Keep in mind you're probably getting in more movement than you think. All that time spent walking around the house while rocking your kiddo, cleaning, or the other million things on your to-do list counts towards being active!
Pelvic health coach Leigha recommended bite sizes workouts. Think 10-minute chunks of time. She suggested including your baby in exercises as a natural "weight" like holding your baby while walking or doing squats.
While breastfeeding, you need to consume an extra 500 calories per day. Opt for as many whole foods as possible to give your body the additional nutrients it needs. Also, keep in mind that rigorous exercise casues lactic acid build-up in your system, impacting breast milk.
Either breastfeed before working out, wait 90 minutes after working out, or hand express a small amount of milk before feeding your baby. Make sure to shower before breastfeeding to wash the salty sweat from your body which can bother some babies.
After giving birth, your pelvic floor is weak. Exercises that put a lot of strain on your abdominal area can slow down or prevent healing. If pushed too hard, it can lead to prolapse! Avoid any abdominal exercises like crunches or planks.
Diastasis recti, the separation of the abdominal muscles, is a typical result of the birthing process. This appears as a loose pouch of skin that can make you look pregnant. Over half of women develop this condition, it generally resolves in 4-6 months.
Talk with your healthcare provider during your postnatal exam and see if this is something you need to address. Often it means taking things slowly, but in some cases, you might need targeted exercises provided by a physical therapist.
As your body prepares for childbirth, it releases a variety of hormones. One of those, relaxin, does what it’s name sounds like. It relaxes and softens ligaments making it easier for the cervix to dilate. Unfortunately, this hormone can impact your joints up to six months postpartum. This is just another reason to avoid high-intensity and high-impact exercises.
"Have an app or program to help guide [you]. Often, many women want to be active postpartum but don’t know what they should and shouldn’t do. Or they don’t have the energy to think about it. As a physical therapist, that’s how I was. I knew what to do but didn’t want to plan it or think about it. Therefore, many clients have used postpartum fitness apps, and programs, or seen a pelvic floor therapist to help guide them," recommends Dr. Kehoe.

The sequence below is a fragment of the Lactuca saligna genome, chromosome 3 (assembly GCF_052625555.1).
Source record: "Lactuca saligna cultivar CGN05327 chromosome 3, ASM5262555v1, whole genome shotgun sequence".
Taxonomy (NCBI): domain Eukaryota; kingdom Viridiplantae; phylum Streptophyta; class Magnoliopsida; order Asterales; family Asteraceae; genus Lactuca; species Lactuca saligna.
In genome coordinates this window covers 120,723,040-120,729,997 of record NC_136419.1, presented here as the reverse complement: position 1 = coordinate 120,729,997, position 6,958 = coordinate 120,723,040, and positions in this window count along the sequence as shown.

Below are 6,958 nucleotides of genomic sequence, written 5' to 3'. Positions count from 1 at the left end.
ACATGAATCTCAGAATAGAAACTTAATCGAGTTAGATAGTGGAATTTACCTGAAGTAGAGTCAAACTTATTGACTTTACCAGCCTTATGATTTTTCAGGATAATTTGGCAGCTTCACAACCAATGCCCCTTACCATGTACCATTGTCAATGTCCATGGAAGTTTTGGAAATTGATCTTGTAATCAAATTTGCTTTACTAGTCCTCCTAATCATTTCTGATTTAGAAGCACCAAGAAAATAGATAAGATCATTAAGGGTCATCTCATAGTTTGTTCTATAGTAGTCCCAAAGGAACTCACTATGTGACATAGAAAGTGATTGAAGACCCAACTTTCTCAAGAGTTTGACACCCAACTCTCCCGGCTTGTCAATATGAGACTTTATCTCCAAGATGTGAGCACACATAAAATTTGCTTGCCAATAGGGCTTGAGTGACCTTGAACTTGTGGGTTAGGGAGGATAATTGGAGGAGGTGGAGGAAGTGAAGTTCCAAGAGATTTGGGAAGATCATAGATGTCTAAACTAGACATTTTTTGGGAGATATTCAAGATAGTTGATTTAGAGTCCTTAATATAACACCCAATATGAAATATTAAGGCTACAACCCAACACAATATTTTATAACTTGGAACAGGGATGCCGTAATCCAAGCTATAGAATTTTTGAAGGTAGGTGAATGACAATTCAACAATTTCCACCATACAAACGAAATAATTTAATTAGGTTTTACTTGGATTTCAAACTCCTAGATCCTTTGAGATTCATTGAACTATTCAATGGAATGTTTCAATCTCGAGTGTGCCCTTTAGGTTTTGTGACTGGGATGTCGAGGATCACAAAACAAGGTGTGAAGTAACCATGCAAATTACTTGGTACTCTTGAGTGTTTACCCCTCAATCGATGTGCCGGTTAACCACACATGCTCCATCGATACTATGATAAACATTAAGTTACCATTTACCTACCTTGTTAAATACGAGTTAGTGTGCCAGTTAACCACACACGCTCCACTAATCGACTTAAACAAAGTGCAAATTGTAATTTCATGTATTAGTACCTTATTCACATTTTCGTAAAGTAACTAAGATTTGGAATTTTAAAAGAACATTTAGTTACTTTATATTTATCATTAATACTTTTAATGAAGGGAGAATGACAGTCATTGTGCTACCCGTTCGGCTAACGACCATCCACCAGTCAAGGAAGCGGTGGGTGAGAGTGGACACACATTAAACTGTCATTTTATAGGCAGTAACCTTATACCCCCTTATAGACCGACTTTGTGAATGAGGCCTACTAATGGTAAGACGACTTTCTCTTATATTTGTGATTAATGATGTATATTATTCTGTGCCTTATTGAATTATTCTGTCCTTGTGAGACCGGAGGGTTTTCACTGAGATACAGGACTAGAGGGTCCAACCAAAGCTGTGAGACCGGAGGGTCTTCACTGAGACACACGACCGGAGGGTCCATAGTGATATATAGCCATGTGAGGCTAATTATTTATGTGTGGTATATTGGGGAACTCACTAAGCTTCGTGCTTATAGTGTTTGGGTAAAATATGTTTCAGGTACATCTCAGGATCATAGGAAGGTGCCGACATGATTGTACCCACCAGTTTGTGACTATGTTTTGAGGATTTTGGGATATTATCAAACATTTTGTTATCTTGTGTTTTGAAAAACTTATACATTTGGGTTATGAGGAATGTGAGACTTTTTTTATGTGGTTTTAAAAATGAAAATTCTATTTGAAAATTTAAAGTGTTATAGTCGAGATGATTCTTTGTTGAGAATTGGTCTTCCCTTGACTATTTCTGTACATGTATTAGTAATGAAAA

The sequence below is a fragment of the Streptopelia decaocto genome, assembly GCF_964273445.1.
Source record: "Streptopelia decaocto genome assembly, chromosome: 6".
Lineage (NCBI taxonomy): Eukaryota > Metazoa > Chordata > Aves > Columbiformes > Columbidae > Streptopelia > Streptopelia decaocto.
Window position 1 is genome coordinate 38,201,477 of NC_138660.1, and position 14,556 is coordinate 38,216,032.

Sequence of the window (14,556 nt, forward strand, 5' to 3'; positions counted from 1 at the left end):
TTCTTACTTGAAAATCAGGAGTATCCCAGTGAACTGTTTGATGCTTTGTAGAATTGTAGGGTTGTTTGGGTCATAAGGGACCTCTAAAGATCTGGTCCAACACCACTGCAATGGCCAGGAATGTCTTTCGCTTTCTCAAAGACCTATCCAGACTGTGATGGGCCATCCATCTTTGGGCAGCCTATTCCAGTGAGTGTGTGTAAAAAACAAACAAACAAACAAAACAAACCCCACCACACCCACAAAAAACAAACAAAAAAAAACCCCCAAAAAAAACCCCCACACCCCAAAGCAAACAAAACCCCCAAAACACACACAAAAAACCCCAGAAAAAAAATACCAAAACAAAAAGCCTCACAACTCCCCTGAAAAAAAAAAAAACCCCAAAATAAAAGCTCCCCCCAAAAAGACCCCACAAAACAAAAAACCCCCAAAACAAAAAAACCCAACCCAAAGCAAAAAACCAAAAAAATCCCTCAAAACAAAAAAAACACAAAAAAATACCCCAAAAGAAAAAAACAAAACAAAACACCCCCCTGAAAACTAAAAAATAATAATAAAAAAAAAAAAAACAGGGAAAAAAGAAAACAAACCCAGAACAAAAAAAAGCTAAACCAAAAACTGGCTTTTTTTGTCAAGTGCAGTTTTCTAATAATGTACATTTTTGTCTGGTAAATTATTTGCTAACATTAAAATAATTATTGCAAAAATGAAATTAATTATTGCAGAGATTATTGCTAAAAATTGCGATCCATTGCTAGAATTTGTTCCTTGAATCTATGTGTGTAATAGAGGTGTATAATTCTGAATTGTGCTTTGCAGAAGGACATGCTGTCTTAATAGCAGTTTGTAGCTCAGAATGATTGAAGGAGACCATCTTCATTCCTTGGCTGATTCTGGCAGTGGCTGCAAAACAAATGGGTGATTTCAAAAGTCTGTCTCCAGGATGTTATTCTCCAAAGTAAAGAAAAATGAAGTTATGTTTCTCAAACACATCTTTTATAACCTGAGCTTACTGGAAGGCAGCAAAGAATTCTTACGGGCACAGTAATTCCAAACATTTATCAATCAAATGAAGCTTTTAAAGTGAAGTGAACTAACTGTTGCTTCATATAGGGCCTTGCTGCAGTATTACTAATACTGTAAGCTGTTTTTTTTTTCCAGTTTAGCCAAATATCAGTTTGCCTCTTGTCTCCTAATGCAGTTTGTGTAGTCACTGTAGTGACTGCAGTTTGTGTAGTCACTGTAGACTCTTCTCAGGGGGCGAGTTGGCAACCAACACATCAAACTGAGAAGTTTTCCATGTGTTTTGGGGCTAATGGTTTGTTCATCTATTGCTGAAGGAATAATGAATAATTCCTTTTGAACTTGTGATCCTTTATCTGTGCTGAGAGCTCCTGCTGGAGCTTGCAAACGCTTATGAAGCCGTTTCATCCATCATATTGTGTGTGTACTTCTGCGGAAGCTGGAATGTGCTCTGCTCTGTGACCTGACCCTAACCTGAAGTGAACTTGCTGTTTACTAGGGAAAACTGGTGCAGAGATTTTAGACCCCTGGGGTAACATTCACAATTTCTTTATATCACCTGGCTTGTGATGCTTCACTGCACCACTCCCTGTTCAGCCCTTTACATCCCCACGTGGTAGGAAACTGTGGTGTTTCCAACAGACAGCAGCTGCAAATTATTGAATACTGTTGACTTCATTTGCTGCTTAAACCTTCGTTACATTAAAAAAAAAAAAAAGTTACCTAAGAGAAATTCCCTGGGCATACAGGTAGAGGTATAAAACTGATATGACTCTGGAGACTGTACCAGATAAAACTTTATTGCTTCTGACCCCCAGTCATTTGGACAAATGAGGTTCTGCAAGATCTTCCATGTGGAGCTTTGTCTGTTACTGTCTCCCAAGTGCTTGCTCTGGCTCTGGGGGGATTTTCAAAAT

If having someone at your side every step of the way sounds wonderful, CoPilot has your back. Our certified personal trainers help women develop doable fitness plans to use during and after pregnancy. They'll create a routine made for real life (your life).
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Exercise after giving birth should be gentle. Avoid exercises that are high intensity, high impact, or result in straining. Indicators of straining include holding your breath and feeling like you're bearing down.
According to Dr. Mya Bellinger, an internal medicine doctor specializing in immunology and gynecology, specific exercises you should avoid include push-ups, sit-ups, upward dogs, and Russian twists.
As a new mom, your life is super chaotic, and setting aside time for yourself seems like a luxury. But, the benefits to you (and your baby) are pretty significant. Remember, getting started exercising after having a baby doesn't have to be overwhelming.
You can try various exercises, sneak movement into your day, and explore programs that can make things just a little smoother. If you need extra support or just one less thing to think about, get a fitness coach! You can do it. We promise.
Learn more about the article experts:
Dr. Mya Bellinger, an internal medicine doctor, specializing in immunology and gynecology, practices at http://unifiedpharma.com/